“Evelyn” like “EEV-lin” in the UK or “Evelyn” like “EH-vah-lin”, my Mississippi born, plumber’s daughter grandmother? Intentionally or not Stephanie Clifford plays on a class tension among the upwardly mobile in America from the get go through the naming of the protagonist in her novel, Everybody Rise. I never felt on sure footing while reading this book. I was curious about Evelyn and the voyeurism that tempts me with Real Housewives of Everywhere and other reality shows about one percenters kept me reading.
First, a synopsis: It’s 2006. Social media is about to hit big and the economic bubble hasn’t yet burst. At 26, Evelyn Beegan seeks to establish her place among the New England elite, in spite of or because of her social-climbing mother. It seems possible for her to reach her goal, but with each fumble, it seems less probable.
I’d seat Everybody Rise in the emergent category of New Adult Fiction. It’s a world of firsts: first job out of college, first grown-up residence, first marriageable relationship, first major life disappointment to face solo. Most of us make bumble-headed decisions at this time of our lives, and so a state-schooled midwesterner like me can understand a prep-schooled east coaster like Evelyn.
This book is a tragedy of manners and that’s likely why people are so fond of likening Stephanie Clifford to Edith Wharton. I can’t embrace that comparison. Wharton belonged in the society pages. Clifford seems like an interloper. Based on her bio, my guess is she is “in group” enough to know what she’s talking about. She’s equally likely to be seen by the people who live the lifestyle she writes about as an outsider. That may make her even better suited to such commentary.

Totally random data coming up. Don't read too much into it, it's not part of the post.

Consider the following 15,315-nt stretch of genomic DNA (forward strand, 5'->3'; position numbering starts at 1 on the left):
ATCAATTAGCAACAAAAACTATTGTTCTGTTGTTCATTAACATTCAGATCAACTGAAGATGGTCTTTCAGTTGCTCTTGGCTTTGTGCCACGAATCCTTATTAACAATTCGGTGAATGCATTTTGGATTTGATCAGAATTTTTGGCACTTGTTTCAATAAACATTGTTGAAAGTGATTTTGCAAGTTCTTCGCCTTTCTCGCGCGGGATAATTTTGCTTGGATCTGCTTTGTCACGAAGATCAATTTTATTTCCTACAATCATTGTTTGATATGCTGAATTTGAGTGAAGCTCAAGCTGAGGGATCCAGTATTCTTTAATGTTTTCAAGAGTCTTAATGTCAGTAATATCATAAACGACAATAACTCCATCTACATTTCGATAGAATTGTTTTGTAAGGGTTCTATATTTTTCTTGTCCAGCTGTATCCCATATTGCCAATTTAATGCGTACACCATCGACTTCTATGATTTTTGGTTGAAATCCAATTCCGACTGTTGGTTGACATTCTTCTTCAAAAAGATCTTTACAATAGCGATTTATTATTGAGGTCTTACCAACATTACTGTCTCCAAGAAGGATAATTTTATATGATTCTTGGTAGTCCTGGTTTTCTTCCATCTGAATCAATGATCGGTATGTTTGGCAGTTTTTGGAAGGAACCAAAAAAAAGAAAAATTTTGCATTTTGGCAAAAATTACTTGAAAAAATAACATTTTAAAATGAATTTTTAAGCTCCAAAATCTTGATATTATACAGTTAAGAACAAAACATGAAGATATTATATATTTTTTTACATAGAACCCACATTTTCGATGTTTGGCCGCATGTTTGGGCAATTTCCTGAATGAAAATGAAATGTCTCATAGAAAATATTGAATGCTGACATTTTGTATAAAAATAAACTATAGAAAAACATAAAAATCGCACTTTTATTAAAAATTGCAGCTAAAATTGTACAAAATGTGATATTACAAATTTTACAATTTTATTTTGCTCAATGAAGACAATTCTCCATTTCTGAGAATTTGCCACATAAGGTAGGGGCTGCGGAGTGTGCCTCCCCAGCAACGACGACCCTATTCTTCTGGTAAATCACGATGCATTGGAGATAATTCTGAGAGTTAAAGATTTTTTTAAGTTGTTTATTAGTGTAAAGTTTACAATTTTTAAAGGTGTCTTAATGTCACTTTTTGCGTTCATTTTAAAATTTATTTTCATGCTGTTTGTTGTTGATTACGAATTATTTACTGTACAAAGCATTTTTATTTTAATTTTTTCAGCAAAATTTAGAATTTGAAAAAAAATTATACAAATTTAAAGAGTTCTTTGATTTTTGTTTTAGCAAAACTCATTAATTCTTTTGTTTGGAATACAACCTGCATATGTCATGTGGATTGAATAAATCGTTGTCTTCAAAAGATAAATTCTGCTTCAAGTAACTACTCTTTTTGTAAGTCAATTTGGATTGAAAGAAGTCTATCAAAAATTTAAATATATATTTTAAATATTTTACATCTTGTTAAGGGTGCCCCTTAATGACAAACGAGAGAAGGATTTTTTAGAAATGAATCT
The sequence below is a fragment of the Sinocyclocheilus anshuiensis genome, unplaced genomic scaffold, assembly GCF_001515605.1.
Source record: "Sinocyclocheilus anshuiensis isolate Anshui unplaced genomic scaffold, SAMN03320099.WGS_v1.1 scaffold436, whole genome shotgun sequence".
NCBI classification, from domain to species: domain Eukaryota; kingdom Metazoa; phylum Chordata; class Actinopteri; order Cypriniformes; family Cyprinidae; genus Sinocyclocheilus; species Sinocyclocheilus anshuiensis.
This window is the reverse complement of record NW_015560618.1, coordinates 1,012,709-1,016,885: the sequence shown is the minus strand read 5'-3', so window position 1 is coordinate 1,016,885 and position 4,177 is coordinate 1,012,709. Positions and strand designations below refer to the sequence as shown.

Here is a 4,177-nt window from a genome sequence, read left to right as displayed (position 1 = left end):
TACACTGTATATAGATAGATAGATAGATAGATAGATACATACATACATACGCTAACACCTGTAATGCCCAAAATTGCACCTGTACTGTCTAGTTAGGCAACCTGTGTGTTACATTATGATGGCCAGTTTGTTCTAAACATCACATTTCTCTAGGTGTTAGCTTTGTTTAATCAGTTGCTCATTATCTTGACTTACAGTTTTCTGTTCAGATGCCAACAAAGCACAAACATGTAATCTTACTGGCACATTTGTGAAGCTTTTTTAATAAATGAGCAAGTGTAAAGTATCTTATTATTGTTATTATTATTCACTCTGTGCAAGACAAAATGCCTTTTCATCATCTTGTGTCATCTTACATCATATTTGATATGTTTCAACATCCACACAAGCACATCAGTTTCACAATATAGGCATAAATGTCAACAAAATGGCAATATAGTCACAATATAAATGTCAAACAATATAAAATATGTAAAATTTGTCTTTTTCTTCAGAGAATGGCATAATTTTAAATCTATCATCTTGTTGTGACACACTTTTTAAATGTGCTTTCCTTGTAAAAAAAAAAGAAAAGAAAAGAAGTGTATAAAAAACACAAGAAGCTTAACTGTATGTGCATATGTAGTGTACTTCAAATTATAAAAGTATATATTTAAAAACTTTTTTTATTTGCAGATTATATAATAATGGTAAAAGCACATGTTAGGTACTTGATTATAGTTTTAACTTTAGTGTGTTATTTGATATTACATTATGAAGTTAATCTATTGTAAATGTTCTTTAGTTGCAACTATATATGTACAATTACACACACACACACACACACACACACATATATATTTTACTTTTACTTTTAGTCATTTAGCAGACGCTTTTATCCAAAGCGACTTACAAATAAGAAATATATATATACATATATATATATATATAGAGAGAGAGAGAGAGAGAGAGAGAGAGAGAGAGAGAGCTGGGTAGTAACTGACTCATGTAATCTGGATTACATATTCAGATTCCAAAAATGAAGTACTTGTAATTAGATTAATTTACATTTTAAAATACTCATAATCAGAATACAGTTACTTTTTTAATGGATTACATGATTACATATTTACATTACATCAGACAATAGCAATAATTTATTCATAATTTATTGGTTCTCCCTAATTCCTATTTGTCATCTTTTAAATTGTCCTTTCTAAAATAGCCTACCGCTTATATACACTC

On a personal note: As an early adopter of social media who managed to swing a job in a career that didn’t even exist when I graduated college, Evelyn’s lazy efforts for People Like Us (a Facebook type network for the wealthy and already connected) affected me more than it would the average reader. I sided with Evelyn on her assessment of the platform’s demographic even as I was turned off by her work ethic. I see this type of disconnect frequently in social marketing. Evelyn’s career direction is at best a subplot, but I related to both sides of that struggle.
Everybody Rise has some legs and I’ll be interested to see how it performs. Reviews thus far are middling. People don’t particularly like Evelyn. I get that. Our desire to identify with and love our main characters is tremendously important, and Evelyn gets less and less relatable as the story progresses. I happen to enjoy sloppy characters, so perhaps my threshold is higher than most.